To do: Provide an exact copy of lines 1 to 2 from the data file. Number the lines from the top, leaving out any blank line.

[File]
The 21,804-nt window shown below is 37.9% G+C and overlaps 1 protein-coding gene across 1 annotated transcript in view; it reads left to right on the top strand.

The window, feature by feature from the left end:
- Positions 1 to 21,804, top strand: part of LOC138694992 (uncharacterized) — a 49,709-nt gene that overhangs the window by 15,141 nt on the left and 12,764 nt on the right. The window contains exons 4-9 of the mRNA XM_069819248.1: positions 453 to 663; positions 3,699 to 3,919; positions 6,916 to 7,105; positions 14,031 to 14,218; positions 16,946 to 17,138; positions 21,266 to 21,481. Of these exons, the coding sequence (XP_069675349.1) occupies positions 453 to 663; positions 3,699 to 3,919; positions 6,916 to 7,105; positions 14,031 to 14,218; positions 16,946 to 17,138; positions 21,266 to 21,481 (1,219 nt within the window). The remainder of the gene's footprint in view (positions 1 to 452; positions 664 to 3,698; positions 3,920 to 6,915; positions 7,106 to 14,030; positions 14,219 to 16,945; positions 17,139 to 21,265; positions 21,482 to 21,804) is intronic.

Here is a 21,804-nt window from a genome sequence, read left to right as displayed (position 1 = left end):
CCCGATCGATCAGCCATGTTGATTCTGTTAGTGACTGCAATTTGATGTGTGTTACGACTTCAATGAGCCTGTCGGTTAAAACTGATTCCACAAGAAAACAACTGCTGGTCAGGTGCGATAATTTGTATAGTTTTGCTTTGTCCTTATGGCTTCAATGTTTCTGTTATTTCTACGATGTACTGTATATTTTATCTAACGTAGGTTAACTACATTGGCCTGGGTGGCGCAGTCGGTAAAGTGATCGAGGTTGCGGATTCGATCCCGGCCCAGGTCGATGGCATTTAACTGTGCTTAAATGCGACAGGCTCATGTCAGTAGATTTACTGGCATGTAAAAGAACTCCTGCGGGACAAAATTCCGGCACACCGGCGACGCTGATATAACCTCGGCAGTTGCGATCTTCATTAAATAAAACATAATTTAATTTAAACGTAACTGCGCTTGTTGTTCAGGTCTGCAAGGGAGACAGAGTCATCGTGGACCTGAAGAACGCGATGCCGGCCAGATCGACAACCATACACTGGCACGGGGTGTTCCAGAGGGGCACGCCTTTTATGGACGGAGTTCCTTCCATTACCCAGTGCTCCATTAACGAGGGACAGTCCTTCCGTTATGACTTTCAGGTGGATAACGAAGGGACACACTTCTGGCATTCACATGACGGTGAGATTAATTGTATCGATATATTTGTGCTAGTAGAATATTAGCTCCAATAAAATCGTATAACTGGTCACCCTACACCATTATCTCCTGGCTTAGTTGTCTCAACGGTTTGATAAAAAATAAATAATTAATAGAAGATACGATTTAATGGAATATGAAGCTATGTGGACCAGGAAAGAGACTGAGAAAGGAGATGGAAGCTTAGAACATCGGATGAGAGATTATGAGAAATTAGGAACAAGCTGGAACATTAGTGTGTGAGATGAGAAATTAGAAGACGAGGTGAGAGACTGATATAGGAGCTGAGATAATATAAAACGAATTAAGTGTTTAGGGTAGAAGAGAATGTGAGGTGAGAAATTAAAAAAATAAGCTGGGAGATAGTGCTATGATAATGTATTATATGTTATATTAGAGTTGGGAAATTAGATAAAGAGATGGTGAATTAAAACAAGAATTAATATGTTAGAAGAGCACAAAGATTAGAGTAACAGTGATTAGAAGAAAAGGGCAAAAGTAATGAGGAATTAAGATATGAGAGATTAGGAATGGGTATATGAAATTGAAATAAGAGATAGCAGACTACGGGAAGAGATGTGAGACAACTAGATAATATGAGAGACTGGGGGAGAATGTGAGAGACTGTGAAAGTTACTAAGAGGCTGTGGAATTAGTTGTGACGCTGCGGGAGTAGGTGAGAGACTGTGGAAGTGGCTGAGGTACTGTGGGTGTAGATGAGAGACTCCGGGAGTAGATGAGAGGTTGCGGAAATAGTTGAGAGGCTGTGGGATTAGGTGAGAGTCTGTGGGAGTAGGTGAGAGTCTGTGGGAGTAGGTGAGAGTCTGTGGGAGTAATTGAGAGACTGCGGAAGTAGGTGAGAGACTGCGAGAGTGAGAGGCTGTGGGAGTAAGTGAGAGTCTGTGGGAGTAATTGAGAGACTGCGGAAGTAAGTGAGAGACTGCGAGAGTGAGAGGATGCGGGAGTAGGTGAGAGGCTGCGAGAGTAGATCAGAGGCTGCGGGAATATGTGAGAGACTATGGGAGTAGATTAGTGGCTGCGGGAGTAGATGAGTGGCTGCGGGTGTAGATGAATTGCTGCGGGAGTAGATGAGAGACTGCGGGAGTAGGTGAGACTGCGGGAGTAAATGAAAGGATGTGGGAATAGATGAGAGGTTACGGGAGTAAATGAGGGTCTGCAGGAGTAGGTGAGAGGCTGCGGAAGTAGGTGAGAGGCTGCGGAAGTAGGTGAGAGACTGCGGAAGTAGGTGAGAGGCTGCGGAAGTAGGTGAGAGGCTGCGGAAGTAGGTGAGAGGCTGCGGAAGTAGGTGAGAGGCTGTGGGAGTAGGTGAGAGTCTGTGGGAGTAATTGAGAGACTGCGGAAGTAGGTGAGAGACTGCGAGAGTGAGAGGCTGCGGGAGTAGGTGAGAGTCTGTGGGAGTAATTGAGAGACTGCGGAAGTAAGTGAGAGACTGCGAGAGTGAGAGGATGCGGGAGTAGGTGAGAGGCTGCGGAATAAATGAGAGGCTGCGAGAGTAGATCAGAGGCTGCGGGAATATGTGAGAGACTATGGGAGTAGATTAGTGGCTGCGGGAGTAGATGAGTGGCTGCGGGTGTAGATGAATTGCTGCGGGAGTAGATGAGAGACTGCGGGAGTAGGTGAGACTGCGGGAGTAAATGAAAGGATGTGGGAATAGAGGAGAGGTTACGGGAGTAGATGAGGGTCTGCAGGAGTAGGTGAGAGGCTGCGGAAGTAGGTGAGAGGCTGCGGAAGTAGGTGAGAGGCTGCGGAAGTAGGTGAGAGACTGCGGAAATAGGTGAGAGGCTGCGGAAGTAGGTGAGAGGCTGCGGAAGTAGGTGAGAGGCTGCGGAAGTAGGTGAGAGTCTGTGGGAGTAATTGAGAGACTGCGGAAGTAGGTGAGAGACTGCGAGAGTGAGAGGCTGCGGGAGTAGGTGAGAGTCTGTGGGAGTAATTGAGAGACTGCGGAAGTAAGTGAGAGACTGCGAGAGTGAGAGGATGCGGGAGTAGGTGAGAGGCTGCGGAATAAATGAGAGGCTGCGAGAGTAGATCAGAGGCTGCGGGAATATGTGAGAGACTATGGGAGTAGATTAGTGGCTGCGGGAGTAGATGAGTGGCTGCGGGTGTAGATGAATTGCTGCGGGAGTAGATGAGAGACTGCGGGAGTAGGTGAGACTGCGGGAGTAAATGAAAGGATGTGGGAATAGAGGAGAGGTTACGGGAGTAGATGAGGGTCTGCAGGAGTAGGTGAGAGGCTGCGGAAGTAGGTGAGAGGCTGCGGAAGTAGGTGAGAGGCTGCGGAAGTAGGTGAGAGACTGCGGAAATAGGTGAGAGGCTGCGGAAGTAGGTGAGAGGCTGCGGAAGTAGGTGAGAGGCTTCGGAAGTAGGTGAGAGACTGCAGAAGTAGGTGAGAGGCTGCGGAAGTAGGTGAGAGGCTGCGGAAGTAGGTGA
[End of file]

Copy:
The 21,804-nt window shown below is 37.9% G+C and overlaps 1 protein-coding gene across 1 annotated transcript in view; it reads left to right on the top strand.

The window, feature by feature from the left end: